The Common Core standards — now instituted in more than 40 states — mandate that nonfiction books constitute at least 70 percent of the texts read by high school students.
The nonfiction-heavy reading regime has forced English teachers nationwide to ditch short stories, poetry and literary classics such as “Huckleberry Finn” and “The Great Gatsby” in favor of dry how-to manuals and dated dispatches from the Federal Reserve.Common Core “is having an impact on the content of reading instruction, moving from the dominance of fiction over nonfiction to near parity in emphasis,” Brookings Institution education policy analyst Tom Loveless wrote last week.
Loveless notes that there is little evidence that the shift toward nonfiction has had any positive effect on the collective reading ability of America’s public school students.
“Reading more nonfiction does not necessarily mean that students will be reading higher quality texts,” Loveless notes.
A list of suggested “informational texts” which have replaced world-class literature in public schools under Common Core includes “Recommended Levels of Insulation by the U.S. Environmental Protection Agency” and “FedViews” by the Federal Reserve Bank of San Francisco.
There’s also “Executive Order 13423: Strengthening Federal Environmental, Energy and Transportation Management,” a publication of the General Services Administration.*
In 2009, about 36 percent of the material America’s fourth graders were reading was nonfiction. About 25 percent of the material America’s eighth graders were reading was nonfiction. In 2015, under Common Core, the percentages of nonfiction reading material have climbed to 45 percent for fourth graders and 32 percent for eighth graders, according to the Brookings Institution.
As far as test scores, scores under the National Assessment of Educational Progress (NAEP) have failed to increase — and possibly decreased — since the implementation of Common Core.
Practice may not make perfect, but it can improve skills. Instilling a love of reading in (admittedly, “some”) students will encourage them to spend more time reading and therefore, practicing. As for writing skills, the color and forcefulness of words is learned by reading what skillful writers do with them: As Mark Twain wrote, “The difference between the right word and the almost right word is the difference between lightning and a lightning bug”.
Today’s students will have no longer heard of Twain, let alone read him.
(b) implement within the agency environmental management systems (EMS) at all appropriate organizational levels to ensure (i) use of EMS as the primary management approach for addressing environmental aspects of internal agency operations and activities, including environmental aspects of energy and transportation functions, (ii) establishment of agency objectives and targets to ensure implementation of this order, and (iii) collection, analysis, and reporting of information to measure performance in the implementation of this order;
Former member of Stratton Oakmont’s board of directors and head of corporate finance, one Andrew Green, sues makers of “Wolf of Wall Street” for defamation. (Again – his first case, seeking $25 million, was thrown out, so now he’s back seeking $50, basing his claim partly on the mean things the movie says about his “cheap wig”, but mainly because of its portrayal of him as a coke-sniffing thief.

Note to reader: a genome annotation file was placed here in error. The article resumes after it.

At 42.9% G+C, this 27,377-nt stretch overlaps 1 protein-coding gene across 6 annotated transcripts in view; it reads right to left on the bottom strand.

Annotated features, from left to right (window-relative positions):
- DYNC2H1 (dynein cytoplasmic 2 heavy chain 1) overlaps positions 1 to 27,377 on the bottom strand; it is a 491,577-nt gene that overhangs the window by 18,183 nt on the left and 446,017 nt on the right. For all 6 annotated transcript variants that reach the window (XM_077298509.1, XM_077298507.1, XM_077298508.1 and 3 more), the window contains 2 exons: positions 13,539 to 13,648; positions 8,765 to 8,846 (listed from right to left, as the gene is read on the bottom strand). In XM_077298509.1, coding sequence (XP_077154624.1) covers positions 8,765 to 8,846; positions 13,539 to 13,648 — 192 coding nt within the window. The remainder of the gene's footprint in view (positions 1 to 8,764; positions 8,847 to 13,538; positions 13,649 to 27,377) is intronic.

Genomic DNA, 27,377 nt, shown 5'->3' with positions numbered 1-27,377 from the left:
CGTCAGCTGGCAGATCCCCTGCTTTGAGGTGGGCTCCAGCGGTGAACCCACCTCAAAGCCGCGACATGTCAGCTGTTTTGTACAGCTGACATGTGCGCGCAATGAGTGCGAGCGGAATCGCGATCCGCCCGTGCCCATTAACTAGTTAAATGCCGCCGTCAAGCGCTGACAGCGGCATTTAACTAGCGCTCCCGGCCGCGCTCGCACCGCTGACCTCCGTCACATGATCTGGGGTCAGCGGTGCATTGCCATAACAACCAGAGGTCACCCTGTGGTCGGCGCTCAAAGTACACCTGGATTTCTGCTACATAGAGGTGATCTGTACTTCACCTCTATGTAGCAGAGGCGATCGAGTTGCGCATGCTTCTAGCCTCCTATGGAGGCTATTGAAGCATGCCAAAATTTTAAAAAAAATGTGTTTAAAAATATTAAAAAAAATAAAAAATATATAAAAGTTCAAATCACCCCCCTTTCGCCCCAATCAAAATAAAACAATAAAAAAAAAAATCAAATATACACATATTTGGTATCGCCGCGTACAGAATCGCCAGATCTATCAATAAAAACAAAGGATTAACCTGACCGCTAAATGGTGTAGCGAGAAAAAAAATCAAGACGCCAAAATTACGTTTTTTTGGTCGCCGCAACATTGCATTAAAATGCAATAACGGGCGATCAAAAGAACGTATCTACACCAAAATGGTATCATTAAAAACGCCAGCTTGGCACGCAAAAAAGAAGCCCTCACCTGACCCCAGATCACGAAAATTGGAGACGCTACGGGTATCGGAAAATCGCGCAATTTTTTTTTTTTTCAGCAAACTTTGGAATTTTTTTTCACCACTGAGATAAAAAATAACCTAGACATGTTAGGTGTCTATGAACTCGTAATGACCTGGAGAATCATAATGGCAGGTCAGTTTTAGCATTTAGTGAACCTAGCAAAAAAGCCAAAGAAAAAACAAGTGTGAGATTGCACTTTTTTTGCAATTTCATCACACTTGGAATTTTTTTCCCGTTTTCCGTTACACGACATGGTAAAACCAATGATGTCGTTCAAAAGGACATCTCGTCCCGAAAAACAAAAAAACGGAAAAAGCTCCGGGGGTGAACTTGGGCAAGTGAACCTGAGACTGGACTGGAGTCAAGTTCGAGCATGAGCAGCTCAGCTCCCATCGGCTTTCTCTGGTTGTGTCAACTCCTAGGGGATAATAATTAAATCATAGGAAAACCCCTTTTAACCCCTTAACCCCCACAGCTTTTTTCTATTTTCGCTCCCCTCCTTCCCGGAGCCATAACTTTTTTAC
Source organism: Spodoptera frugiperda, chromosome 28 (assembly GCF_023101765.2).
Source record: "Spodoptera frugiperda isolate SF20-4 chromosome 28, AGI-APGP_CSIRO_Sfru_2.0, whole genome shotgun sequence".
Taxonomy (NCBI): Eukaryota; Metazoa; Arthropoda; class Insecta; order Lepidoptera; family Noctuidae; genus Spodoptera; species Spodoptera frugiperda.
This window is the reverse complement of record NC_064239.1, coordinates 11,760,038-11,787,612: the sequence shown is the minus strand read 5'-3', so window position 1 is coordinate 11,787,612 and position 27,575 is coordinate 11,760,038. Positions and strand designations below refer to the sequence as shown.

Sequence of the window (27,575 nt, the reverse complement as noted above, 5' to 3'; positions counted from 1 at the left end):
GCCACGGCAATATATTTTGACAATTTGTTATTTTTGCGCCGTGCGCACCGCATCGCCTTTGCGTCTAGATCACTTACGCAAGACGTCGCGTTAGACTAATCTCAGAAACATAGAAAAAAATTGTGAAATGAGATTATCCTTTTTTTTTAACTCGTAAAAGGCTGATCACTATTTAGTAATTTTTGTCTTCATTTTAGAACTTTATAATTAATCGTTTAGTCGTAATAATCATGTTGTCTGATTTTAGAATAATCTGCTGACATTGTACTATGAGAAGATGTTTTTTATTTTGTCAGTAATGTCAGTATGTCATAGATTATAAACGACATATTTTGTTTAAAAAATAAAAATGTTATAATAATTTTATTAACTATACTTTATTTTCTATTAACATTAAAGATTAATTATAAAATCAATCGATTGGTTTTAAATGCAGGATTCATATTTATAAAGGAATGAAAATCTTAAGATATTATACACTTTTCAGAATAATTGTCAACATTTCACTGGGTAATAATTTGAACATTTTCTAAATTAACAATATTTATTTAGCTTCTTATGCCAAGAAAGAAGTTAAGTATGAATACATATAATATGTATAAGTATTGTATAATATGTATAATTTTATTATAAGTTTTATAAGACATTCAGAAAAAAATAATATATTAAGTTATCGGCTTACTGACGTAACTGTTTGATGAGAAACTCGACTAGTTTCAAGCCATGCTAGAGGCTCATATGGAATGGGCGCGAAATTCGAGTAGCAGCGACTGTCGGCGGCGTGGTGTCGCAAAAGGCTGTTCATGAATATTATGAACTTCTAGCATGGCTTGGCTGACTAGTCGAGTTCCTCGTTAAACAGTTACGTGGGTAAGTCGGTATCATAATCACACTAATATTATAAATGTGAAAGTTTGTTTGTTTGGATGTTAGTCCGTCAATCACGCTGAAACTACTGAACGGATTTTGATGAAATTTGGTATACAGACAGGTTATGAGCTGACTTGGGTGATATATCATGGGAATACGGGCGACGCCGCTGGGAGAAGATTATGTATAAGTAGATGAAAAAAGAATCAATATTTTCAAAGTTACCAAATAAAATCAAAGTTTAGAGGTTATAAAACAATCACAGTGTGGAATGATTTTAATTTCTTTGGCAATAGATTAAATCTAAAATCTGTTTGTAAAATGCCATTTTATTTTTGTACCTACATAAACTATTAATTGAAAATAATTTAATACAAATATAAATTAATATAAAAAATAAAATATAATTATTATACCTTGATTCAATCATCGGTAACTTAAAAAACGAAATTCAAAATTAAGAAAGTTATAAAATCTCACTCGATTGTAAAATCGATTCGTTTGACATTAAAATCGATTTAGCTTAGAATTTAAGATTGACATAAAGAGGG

Stratton Oakmont’s sole purpose for being was to defraud investors – there wasn’t a shred of legitimacy in its DNA, so anyone who worked there in a capacity higher than janitor was – is – a crook and a swindler. Statton Oakmont only stayed in business because it was protected by Long Island’s favorite corrupt politician,senator Al D’Amato, who at the time served as head of the Senate Banking and Finance committee. When Al was finally tossed out of office, the feds could finally move against this boiler room, and they did.
Greene is a lawyer, or at least attended law school for a period, so he should know that truth is a complete defense to a claim of libel. If there were any justice in our legal system, he should be forced to pay Paramount Picture’s legal fees, as well as his own.
Yeah well, here’s my response to that:
I had dinner with Pal Nancy and the girls last night, and Nancy reminded me of the time in 1983 when, with much misgiving, she accepted an invitation to join the JLG (it was invitation only, back then). After two years of JLG nonsense she’d had enough, and the birth of our second child gave her the perfect excuse to resign.
The perfect excuse, perhaps, but not to the Junior League, which demanded she pay a $500 quitter’s penalty before they’d accept it. Her pleas that we were a single-income family with two infants to care for fell on deaf ears: pay the penalty, she was warned, or she would be ruined in Greenwich society and her name put about as a deadbeat.
I pointed out to Nancy that she was eligible to join the Mayflower Society – not that she ever would – and members of my own family were Sons of the Revolution, so the family name could easily survive the scorn of a group of mean spirited nouveau arrivistes with long legs, genetically developed by generations of their ancestors walking, rather than riding around Europe. But Nancy was new to town, and nervous about the threats thrown at her by these wretched people, so we caved, and paid the money.
That, of course, was not the Nancy of today, and the story was almost forgotten, but being called a bully by certain JLG members last week for picking on their dreadful social club brought it back; if I’m a “cyber-bully”, according to these parasites, what do they consider behavior that threatens a young women with slanders against her name and her exclusion from “proper society”?
A pox on their enchanted forest.